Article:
A number of other users chimed in on the thread, reporting similar results, even with a fresh install of Windows 7. User ckahn said they managed to address the problem by installing the 32-bit version of Windows 7, rather than the 64-bit operating system.

And user Polytonic found a “temporary workaround” by setting the brightness in Mac OS X, then rebooting to Windows. The Mac will apparently remember the brightness setting applied in Mac OS X and it will carry over to Windows upon the system reboot.

If you’ve seen this issue on your end, please let us know.

Apple releases Boot Camp update for 2011 MacBook, MacBook Pro users

Posted by:
Date: Friday, April 8th, 2011, 04:36
Category: MacBook Pro, News, Software

Per the cool cats at MacFixIt, Apple has released an update to the Boot Camp drivers for the latest MacBook Pro systems. This update addresses a couple of problems with Japanese and Korean keyboards in the system, and also fixes shutdown problems, according to the update’s download page. The update is specific for Windows 7, so if you are using an alternative version of Windows, this will not apply to you.

The update should be available for Boot Camp users via Apple’s Software Update utility, but it can also be downloaded and applied manually from the Boot Camp 3.2 Update web page. The update is 21.55MB in size.

If you’ve tried the update and noticed any changes, please let us know in the comments or feedback.

2011 MacBook Pro Turbo Boost problem may be larger issue than originally thought

Posted by:
Date: Tuesday, March 22nd, 2011, 05:57
Category: MacBook Pro, News

el17.jpg

The good news is that the new 2011 MacBook Pro notebooks are out and they are generally considered speedy and awesome.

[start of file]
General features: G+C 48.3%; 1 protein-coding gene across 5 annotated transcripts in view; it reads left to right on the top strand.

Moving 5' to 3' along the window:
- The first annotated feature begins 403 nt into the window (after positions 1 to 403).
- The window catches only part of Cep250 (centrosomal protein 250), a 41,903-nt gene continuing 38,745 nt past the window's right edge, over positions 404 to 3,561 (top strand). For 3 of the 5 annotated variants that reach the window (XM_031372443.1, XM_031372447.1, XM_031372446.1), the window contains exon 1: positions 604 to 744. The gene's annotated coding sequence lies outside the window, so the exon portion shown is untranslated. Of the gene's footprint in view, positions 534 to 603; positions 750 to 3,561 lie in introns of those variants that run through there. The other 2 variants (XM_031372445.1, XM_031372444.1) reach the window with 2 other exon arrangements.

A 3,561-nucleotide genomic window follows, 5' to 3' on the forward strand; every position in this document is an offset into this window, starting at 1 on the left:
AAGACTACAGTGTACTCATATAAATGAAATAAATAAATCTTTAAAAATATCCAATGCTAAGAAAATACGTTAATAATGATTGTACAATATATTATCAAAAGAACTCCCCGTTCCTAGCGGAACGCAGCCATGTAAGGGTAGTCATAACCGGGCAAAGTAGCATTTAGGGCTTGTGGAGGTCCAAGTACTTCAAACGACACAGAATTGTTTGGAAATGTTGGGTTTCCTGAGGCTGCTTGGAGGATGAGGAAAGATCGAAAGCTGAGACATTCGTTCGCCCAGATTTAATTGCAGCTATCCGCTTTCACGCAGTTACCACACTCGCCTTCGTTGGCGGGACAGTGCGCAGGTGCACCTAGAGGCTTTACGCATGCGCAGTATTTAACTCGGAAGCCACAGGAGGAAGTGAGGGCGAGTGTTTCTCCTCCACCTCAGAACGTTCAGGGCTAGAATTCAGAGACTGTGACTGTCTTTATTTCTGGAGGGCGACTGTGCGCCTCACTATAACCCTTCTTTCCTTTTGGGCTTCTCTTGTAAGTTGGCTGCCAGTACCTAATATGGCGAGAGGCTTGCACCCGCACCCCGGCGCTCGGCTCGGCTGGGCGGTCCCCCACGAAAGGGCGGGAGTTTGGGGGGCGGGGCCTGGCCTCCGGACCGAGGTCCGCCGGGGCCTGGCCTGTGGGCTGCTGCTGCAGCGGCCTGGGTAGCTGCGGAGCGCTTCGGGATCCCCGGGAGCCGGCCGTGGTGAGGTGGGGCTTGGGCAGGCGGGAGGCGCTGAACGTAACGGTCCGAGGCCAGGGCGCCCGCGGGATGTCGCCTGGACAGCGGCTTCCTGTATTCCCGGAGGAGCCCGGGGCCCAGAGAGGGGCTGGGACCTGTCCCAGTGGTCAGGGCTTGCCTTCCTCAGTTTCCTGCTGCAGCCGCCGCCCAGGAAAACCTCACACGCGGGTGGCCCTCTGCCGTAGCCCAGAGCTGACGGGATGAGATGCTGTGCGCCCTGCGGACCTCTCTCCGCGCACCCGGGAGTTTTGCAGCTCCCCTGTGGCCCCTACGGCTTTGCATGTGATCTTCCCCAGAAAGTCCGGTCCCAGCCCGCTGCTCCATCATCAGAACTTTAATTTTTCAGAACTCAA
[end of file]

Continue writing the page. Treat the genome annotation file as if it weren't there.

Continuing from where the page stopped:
The bad news is that Apple may have been aware for some time of the problem of new MacBook Pros crashing under heavy loads. According PC Pro magazine, Apple appears to have deliberately turned off Turbo Boost for the top-end 13″ model (with a dual-core 2.7 GHz Intel Core i7-2620M processor) when running Windows under Boot Camp.

PC Pro originally thought that Turbo Boost had been disabled under OS X as well, but then tests performed by AnandTech showed that the feature was only disabled under Windows. “We first noticed a problem when the benchmarks finished five full runs and the results popped up on screen: the times taken to complete several of the most intensive tests were rising with each run” says PC Pro. “This would suggest an overheating problem, so we ran a temperature monitor to find out how hot this Sandy Bridge CPU was getting.”

In fact, the CPU was reaching around 93°C — almost 200°F. “93°C is not necessarily too high for a modern CPU, but it is the root cause of the bigger performance problem.” The magazine went on to state that it was sure the processor isn’t turning off Turbo Boost dynamically, since it didn’t work at all during their week of testing no matter what the CPU temperature was. Also, the cheaper model with the i5 processor did use Turbo Boost, as did the i7 model under OS X.

After measuring the underside temperature of the top-end model at 60°C — 140°F — they conclude that it might actually be a better deal to buy the cheaper 13-inch MacBook Pro. If Turbo Boost is disabled on the higher model, the lower-end version will actually run Windows faster than the more expensive MacBook Pro.

Stay tuned for additional details as they become available.

2011 MacBook Pro notebooks may be locking up/temperature spiking under heavy CPU/GPU loads

Posted by:
Date: Monday, March 21st, 2011, 04:51
Category: MacBook Pro, News

el17.jpg